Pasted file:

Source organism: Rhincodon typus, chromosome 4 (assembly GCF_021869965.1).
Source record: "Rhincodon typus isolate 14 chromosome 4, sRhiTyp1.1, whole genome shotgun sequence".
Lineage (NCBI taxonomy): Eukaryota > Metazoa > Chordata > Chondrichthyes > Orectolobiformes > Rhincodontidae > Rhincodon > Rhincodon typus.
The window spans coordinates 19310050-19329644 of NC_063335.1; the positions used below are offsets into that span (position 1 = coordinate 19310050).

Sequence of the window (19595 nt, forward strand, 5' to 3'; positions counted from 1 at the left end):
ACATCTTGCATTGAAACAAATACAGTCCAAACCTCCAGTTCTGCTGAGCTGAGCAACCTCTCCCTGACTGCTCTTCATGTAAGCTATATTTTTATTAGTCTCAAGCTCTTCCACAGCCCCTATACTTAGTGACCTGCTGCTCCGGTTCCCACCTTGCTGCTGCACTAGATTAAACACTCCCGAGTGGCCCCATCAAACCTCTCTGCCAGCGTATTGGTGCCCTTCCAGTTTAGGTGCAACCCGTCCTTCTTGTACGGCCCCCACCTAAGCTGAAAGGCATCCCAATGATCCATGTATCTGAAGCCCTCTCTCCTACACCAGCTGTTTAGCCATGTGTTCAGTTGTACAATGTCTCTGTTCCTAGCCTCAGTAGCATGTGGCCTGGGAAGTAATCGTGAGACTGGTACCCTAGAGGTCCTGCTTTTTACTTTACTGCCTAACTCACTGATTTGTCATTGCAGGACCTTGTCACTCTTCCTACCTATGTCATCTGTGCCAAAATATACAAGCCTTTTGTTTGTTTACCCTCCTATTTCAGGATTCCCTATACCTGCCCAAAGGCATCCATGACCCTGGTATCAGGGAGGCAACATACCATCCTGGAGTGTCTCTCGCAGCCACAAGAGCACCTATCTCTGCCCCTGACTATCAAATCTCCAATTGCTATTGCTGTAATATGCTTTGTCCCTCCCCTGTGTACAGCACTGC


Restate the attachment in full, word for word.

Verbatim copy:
Source organism: Rhincodon typus, chromosome 4 (assembly GCF_021869965.1).
Source record: "Rhincodon typus isolate 14 chromosome 4, sRhiTyp1.1, whole genome shotgun sequence".
Lineage (NCBI taxonomy): Eukaryota > Metazoa > Chordata > Chondrichthyes > Orectolobiformes > Rhincodontidae > Rhincodon > Rhincodon typus.
The window spans coordinates 19310050-19329644 of NC_063335.1; the positions used below are offsets into that span (position 1 = coordinate 19310050).

Sequence of the window (19595 nt, forward strand, 5' to 3'; positions counted from 1 at the left end):
ACATCTTGCATTGAAACAAATACAGTCCAAACCTCCAGTTCTGCTGAGCTGAGCAACCTCTCCCTGACTGCTCTTCATGTAAGCTATATTTTTATTAGTCTCAAGCTCTTCCACAGCCCCTATACTTAGTGACCTGCTGCTCCGGTTCCCACCTTGCTGCTGCACTAGATTAAACACTCCCGAGTGGCCCCATCAAACCTCTCTGCCAGCGTATTGGTGCCCTTCCAGTTTAGGTGCAACCCGTCCTTCTTGTACGGCCCCCACCTAAGCTGAAAGGCATCCCAATGATCCATGTATCTGAAGCCCTCTCTCCTACACCAGCTGTTTAGCCATGTGTTCAGTTGTACAATGTCTCTGTTCCTAGCCTCAGTAGCATGTGGCCTGGGAAGTAATCGTGAGACTGGTACCCTAGAGGTCCTGCTTTTTACTTTACTGCCTAACTCACTGATTTGTCATTGCAGGACCTTGTCACTCTTCCTACCTATGTCATCTGTGCCAAAATATACAAGCCTTTTGTTTGTTTACCCTCCTATTTCAGGATTCCCTATACCTGCCCAAAGGCATCCATGACCCTGGTATCAGGGAGGCAACATACCATCCTGGAGTGTCTCTCGCAGCCACAAGAGCACCTATCTCTGCCCCTGACTATCAAATCTCCAATTGCTATTGCTGTAATATGCTTTGTCCCTCCCCTGTGTACAGCACTGC